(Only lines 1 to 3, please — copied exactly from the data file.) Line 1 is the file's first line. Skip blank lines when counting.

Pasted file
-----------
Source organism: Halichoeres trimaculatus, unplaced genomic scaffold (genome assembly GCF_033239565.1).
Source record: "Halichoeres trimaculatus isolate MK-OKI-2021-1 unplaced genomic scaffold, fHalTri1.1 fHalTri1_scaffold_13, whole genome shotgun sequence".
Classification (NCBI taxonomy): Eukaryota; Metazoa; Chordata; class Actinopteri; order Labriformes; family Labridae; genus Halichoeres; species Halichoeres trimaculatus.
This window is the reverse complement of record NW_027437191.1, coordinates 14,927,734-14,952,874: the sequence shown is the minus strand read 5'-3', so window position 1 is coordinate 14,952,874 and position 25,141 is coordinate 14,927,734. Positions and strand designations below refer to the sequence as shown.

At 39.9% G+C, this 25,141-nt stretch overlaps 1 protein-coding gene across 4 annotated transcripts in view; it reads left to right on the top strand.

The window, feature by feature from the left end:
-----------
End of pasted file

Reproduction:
Source organism: Halichoeres trimaculatus, unplaced genomic scaffold (genome assembly GCF_033239565.1).
Source record: "Halichoeres trimaculatus isolate MK-OKI-2021-1 unplaced genomic scaffold, fHalTri1.1 fHalTri1_scaffold_13, whole genome shotgun sequence".
Classification (NCBI taxonomy): Eukaryota; Metazoa; Chordata; class Actinopteri; order Labriformes; family Labridae; genus Halichoeres; species Halichoeres trimaculatus.